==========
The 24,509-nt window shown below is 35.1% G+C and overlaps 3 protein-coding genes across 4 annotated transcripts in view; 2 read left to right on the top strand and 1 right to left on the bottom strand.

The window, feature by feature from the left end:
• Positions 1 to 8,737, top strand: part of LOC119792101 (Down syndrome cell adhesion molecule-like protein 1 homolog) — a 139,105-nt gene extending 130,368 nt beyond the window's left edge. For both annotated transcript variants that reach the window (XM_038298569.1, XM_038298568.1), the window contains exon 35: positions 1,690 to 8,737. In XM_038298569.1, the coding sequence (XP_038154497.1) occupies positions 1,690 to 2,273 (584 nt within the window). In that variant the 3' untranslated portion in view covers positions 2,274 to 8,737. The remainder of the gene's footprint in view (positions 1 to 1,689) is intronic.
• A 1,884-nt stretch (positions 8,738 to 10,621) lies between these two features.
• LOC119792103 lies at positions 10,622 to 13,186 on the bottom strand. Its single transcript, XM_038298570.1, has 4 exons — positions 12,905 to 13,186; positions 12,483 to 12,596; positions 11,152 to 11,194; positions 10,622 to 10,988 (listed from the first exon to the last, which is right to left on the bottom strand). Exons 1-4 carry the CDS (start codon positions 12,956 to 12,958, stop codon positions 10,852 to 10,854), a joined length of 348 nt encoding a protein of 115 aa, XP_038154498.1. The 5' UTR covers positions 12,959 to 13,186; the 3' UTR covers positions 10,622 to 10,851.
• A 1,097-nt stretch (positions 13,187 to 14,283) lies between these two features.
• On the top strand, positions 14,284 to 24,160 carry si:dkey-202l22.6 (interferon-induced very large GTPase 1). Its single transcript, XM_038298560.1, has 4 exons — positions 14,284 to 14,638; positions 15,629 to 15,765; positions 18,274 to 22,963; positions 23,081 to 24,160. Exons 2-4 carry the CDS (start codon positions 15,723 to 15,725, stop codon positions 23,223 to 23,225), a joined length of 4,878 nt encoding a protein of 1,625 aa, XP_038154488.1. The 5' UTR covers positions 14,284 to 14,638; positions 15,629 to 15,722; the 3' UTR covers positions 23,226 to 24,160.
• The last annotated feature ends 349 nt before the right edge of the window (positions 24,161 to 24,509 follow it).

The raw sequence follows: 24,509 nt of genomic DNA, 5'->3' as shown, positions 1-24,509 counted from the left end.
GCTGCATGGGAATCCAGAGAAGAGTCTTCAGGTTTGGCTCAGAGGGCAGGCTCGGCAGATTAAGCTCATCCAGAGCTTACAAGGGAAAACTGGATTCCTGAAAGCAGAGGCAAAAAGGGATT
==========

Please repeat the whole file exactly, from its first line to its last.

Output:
The 24,509-nt window shown below is 35.1% G+C and overlaps 3 protein-coding genes across 4 annotated transcripts in view; 2 read left to right on the top strand and 1 right to left on the bottom strand.

The window, feature by feature from the left end:
• Positions 1 to 8,737, top strand: part of LOC119792101 (Down syndrome cell adhesion molecule-like protein 1 homolog) — a 139,105-nt gene extending 130,368 nt beyond the window's left edge. For both annotated transcript variants that reach the window (XM_038298569.1, XM_038298568.1), the window contains exon 35: positions 1,690 to 8,737. In XM_038298569.1, the coding sequence (XP_038154497.1) occupies positions 1,690 to 2,273 (584 nt within the window). In that variant the 3' untranslated portion in view covers positions 2,274 to 8,737. The remainder of the gene's footprint in view (positions 1 to 1,689) is intronic.
• A 1,884-nt stretch (positions 8,738 to 10,621) lies between these two features.
• LOC119792103 lies at positions 10,622 to 13,186 on the bottom strand. Its single transcript, XM_038298570.1, has 4 exons — positions 12,905 to 13,186; positions 12,483 to 12,596; positions 11,152 to 11,194; positions 10,622 to 10,988 (listed from the first exon to the last, which is right to left on the bottom strand). Exons 1-4 carry the CDS (start codon positions 12,956 to 12,958, stop codon positions 10,852 to 10,854), a joined length of 348 nt encoding a protein of 115 aa, XP_038154498.1. The 5' UTR covers positions 12,959 to 13,186; the 3' UTR covers positions 10,622 to 10,851.
• A 1,097-nt stretch (positions 13,187 to 14,283) lies between these two features.
• On the top strand, positions 14,284 to 24,160 carry si:dkey-202l22.6 (interferon-induced very large GTPase 1). Its single transcript, XM_038298560.1, has 4 exons — positions 14,284 to 14,638; positions 15,629 to 15,765; positions 18,274 to 22,963; positions 23,081 to 24,160. Exons 2-4 carry the CDS (start codon positions 15,723 to 15,725, stop codon positions 23,223 to 23,225), a joined length of 4,878 nt encoding a protein of 1,625 aa, XP_038154488.1. The 5' UTR covers positions 14,284 to 14,638; positions 15,629 to 15,722; the 3' UTR covers positions 23,226 to 24,160.
• The last annotated feature ends 349 nt before the right edge of the window (positions 24,161 to 24,509 follow it).

The raw sequence follows: 24,509 nt of genomic DNA, 5'->3' as shown, positions 1-24,509 counted from the left end.
GCTGCATGGGAATCCAGAGAAGAGTCTTCAGGTTTGGCTCAGAGGGCAGGCTCGGCAGATTAAGCTCATCCAGAGCTTACAAGGGAAAACTGGATTCCTGAAAGCAGAGGCAAAAAGGGATT